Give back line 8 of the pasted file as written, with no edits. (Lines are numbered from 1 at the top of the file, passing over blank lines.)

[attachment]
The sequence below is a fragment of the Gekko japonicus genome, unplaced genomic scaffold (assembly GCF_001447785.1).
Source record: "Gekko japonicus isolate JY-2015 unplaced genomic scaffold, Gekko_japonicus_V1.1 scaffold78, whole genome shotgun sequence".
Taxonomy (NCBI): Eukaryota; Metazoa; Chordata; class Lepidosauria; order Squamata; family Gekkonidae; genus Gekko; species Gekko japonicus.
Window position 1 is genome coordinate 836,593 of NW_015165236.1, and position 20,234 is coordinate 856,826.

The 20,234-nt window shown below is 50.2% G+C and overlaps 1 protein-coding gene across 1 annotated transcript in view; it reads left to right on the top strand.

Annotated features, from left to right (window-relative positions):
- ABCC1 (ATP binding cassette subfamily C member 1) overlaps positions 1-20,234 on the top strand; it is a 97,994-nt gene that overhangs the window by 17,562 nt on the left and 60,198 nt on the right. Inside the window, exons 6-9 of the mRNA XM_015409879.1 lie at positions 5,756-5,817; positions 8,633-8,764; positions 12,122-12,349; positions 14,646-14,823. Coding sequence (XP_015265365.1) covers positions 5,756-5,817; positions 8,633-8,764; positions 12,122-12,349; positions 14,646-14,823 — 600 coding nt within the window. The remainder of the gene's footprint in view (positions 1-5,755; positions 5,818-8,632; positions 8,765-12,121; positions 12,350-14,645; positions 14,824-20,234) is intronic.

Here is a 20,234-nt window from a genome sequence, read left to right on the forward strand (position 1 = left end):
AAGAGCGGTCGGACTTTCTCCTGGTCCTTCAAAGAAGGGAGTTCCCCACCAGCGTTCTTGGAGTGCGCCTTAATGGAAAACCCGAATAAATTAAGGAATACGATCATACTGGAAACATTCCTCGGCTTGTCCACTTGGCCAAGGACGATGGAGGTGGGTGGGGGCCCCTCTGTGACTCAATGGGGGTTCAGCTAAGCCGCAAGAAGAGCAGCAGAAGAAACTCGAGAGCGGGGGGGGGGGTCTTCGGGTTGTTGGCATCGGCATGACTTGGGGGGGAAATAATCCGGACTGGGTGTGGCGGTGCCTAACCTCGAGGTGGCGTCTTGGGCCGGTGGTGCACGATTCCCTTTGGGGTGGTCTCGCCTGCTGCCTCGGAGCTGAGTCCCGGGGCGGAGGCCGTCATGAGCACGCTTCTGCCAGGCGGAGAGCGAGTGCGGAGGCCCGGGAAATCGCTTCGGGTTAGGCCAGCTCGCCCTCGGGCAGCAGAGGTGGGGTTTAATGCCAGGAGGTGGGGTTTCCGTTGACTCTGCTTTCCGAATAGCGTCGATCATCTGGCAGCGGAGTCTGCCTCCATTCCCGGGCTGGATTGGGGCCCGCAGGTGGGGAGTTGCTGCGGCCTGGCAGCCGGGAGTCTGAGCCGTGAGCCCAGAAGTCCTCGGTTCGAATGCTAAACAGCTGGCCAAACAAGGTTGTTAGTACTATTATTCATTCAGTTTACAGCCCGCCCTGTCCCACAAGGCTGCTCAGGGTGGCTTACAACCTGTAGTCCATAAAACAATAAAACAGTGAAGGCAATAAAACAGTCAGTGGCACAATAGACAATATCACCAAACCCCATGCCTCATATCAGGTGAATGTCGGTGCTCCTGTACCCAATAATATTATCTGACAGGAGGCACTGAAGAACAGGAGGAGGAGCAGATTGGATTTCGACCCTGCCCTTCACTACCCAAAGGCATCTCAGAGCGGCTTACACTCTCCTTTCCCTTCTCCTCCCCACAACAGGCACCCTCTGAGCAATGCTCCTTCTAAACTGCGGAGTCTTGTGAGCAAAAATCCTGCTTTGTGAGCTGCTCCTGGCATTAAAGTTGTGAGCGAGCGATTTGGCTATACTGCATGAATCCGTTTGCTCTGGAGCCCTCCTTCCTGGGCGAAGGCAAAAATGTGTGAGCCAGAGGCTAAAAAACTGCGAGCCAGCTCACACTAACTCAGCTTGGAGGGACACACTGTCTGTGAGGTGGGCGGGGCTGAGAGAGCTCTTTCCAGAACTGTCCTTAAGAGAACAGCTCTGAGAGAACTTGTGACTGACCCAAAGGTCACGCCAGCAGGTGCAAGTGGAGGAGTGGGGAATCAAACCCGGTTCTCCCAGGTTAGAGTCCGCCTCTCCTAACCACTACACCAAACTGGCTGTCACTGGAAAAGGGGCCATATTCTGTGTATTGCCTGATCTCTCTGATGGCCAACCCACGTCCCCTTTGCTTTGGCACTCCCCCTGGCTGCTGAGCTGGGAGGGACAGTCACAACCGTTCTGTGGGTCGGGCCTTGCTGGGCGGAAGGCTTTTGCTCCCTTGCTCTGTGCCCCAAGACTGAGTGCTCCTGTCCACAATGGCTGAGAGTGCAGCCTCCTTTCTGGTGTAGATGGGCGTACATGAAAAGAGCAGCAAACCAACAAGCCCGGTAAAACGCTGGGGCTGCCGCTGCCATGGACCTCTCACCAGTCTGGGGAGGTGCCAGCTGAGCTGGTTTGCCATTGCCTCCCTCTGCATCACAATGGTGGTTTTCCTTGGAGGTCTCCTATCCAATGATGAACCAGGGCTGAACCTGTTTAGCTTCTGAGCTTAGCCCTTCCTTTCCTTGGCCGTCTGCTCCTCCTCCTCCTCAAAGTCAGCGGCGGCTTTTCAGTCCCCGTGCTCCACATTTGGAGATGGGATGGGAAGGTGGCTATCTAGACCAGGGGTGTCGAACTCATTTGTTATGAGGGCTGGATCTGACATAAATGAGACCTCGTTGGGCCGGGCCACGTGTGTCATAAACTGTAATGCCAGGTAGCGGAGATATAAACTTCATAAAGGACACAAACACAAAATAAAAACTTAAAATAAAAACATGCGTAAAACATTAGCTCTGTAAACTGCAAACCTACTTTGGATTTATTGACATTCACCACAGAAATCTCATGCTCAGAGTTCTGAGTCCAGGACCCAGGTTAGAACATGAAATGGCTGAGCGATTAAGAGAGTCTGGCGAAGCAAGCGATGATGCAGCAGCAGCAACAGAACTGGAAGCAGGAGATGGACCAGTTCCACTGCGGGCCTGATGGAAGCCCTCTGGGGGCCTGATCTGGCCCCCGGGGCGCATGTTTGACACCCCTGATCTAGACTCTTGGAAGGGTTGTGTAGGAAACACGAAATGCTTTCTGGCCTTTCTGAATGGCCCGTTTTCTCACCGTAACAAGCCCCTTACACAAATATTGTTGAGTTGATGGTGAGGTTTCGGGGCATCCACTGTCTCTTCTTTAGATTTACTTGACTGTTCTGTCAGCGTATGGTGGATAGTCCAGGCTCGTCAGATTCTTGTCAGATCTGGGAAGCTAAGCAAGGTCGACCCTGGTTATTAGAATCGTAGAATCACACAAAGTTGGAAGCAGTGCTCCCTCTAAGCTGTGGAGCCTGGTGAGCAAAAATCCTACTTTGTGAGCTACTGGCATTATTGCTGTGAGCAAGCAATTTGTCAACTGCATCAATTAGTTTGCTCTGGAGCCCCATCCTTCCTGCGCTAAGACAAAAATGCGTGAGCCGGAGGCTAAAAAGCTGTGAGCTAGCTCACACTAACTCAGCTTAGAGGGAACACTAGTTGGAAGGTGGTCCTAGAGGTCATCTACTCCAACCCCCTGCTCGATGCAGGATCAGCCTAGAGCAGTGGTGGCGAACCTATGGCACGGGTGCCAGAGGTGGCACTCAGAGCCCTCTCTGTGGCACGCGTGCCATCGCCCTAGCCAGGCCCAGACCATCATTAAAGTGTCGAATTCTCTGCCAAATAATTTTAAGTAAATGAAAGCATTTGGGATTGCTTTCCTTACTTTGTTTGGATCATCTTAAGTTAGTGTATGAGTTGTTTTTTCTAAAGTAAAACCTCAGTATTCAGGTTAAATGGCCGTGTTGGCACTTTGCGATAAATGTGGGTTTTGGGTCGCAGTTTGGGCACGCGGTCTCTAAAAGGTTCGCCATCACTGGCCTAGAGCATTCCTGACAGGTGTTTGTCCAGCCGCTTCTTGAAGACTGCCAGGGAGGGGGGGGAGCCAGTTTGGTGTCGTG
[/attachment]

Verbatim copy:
Here is a 20,234-nt window from a genome sequence, read left to right on the forward strand (position 1 = left end):